So how can you prevent osteoporosis daily? Including foods rich in calcium, vitamin D, and other essential vitamins and minerals in your diet is most beneficial for maintaining bone density.


Add these foods to your grocery list!


Calcium

Calcium is the most abundant mineral in the body, with 99% stored in our teeth and bones to give them strength and structure. Therefore, calcium consumption is vital for the growth and maintenance of bone density. Some foods to include in your diet with high calcium content are:


1. Dairy foods

  • Milk

  • Hard cheeses (Parmesan, Romano, Cheddar, Part-skim mozzarella, Ricotta)

  • Cottage cheese

  • Greek yogurt

  • Kefir

  • Whey protein

2. Sardines


3. Fortified cereals (*look for low-sugar & high fiber)

  • Or whole grain oats

4. Fortified soy milk


*For lactose intolerance

  • Reduce amount per serving

  • Hard cheeses that are lower in lactose

  • Lactose free milk: soy, rice, almond


Vitamin D

Vitamin D is another critical nutrient for the prevention of osteoporosis. vitamin D is essential for efficient calcium absorption in the small intestine. However, sunshine alone is not a reliable source of Vitamin D when it comes to bone mineral density preservation, which is why we need to be consuming this vitamin as well. Some foods to include in your diet with high Vitamin D content are:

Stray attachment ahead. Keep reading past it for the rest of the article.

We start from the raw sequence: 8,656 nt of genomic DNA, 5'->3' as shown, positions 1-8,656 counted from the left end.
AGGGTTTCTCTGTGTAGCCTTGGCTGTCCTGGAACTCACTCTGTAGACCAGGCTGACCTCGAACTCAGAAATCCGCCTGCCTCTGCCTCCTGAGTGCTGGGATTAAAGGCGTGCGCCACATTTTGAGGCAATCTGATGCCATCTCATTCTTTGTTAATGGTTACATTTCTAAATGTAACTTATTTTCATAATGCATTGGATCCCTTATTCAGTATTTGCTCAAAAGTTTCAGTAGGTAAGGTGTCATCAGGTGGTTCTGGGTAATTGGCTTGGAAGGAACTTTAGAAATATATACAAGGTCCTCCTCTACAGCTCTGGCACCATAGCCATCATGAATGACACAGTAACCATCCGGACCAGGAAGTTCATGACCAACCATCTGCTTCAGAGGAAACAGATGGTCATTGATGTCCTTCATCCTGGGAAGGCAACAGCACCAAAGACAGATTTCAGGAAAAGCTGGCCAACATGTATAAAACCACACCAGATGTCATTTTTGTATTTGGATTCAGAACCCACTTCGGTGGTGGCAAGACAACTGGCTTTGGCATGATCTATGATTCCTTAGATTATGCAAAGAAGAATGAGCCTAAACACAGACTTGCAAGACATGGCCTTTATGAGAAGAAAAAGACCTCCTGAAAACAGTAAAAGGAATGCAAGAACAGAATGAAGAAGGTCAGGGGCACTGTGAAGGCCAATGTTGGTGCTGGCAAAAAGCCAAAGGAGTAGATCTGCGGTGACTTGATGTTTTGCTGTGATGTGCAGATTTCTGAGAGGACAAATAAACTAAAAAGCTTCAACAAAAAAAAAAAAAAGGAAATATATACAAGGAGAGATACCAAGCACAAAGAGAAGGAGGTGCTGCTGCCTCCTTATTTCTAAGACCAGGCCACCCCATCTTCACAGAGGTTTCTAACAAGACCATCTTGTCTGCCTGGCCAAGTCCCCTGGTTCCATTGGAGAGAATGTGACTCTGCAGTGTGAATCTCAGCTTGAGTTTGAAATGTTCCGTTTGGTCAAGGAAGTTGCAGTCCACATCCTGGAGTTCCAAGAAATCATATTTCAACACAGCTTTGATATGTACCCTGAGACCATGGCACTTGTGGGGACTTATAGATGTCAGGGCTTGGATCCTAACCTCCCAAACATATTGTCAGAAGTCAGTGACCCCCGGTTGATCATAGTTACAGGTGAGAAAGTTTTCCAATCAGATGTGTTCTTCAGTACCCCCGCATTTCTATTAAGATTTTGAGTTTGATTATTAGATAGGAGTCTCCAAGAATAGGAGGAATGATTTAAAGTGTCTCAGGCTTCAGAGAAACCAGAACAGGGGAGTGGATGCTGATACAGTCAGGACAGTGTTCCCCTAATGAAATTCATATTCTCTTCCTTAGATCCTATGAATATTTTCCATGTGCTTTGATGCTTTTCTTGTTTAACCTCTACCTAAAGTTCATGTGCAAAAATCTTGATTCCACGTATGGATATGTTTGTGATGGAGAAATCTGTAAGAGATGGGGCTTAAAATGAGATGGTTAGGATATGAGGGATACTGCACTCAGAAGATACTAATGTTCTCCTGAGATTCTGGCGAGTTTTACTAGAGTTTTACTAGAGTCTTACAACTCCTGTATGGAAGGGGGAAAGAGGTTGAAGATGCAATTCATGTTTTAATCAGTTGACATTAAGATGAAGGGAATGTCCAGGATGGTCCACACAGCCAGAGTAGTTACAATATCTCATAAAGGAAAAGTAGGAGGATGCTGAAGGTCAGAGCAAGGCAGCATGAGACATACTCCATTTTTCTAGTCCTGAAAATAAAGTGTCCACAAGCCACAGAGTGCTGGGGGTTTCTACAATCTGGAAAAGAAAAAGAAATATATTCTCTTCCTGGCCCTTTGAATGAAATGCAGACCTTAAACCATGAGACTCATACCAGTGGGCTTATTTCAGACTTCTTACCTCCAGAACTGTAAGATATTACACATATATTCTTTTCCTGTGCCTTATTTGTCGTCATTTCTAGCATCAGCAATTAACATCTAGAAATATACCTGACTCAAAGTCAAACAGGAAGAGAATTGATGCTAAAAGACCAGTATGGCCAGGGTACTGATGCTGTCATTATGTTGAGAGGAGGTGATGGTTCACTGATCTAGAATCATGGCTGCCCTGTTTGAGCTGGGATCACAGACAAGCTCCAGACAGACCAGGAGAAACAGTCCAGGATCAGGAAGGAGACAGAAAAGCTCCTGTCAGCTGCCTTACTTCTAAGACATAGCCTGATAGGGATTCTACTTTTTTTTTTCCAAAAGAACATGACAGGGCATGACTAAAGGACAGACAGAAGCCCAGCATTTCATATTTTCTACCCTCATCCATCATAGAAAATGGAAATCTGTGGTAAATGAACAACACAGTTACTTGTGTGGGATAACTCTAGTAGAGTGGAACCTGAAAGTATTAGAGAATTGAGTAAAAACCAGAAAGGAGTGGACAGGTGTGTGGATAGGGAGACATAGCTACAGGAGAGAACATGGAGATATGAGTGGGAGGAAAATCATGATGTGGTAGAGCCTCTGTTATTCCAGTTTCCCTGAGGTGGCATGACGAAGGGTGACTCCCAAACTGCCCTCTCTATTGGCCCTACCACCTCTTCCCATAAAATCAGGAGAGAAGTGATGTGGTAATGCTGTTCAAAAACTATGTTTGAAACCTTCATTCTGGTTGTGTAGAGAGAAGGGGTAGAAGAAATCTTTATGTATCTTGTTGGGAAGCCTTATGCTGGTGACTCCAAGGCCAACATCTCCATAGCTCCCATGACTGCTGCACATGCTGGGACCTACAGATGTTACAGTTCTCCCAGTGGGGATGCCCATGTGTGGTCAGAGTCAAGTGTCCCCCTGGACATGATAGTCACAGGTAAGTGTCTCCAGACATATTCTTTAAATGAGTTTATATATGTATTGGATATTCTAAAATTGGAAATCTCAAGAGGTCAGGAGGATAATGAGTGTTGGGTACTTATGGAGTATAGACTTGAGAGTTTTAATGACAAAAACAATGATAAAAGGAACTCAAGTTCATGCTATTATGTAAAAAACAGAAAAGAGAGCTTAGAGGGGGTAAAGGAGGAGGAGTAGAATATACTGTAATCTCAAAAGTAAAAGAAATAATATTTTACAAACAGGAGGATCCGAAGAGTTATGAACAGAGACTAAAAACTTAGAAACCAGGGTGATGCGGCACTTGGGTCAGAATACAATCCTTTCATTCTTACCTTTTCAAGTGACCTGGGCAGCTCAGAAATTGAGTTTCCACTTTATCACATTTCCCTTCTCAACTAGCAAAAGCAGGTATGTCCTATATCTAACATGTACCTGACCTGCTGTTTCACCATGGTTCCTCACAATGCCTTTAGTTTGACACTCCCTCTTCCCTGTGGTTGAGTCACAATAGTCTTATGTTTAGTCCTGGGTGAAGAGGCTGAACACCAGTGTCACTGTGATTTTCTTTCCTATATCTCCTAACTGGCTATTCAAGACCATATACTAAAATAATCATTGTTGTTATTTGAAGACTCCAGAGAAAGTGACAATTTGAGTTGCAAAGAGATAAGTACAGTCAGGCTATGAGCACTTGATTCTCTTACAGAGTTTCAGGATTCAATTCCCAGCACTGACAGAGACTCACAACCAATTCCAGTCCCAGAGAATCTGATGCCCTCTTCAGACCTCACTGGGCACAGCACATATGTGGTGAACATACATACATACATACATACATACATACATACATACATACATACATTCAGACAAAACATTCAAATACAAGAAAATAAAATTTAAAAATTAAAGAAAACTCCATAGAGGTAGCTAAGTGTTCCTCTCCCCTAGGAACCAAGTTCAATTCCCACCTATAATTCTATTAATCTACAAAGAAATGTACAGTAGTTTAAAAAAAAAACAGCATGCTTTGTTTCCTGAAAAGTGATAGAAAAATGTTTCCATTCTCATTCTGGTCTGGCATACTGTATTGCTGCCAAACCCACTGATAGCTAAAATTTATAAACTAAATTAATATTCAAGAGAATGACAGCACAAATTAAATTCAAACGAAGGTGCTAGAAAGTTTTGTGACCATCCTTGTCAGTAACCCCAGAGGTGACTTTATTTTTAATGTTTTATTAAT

1. Fatty fish

  • Albacore Tuna

  • Salmon

  • Anchovies

  • White fish (Trout, Halibut)

  • Herring

2. Dairy (as stated above in calcium section)


3. Eggs (*yolk)


4. Fortified cereals (as stated above in calcium section)


5. Fortified Orange juice


*Vitamin D supplementation is common because of little sources


Phosphate

Phosphorus is the second most abundant mineral in the body next to calcium and is just as important to consume for supporting bone augmentation and maintaining density. Furthermore, calcium and phosphorus need a 1:1 ratio for bone mineralization. Some foods to include in your diet with high phosphorus content are:


1. Dairy

  • Low-fat/ non-fat yogurt

  • Low-fat/ non-fat milk

  • Full fat cottage cheese

  • Cheese

2. Poultry

  • Chicken

  • Turkey

3. Red meat

  • Pork

  • Organ meats (liver, brain)

4. Seafood

  • Carp

  • Sardines

  • Pollock

  • Clams

  • Scallops

  • Salmon

  • Catfish

  • Crab

5. Legumes

  • Chickpeas

  • Lentils

  • Black beans

  • Navy beans

  • Pinto beans

6. Nuts

  • Brazil nuts

  • Cashews

  • Almonds

  • Pistachios

  • Pine nuts

References:


Jenna Mueller is a graduate student at San Diego State University pursuing her dual master's degrees in exercise physiology and nutritional sciences. "My goal is to become a Registered Dietitian after completing my master's from San Diego State. I am passionate about all things health, wellness, and fitness related, and I hope to one day work in Sports Nutrition. Growing up as a dancer, I know the need for proper fueling and the importance of vitamins and nutrients that come from our food, and I love to help others discover this as well."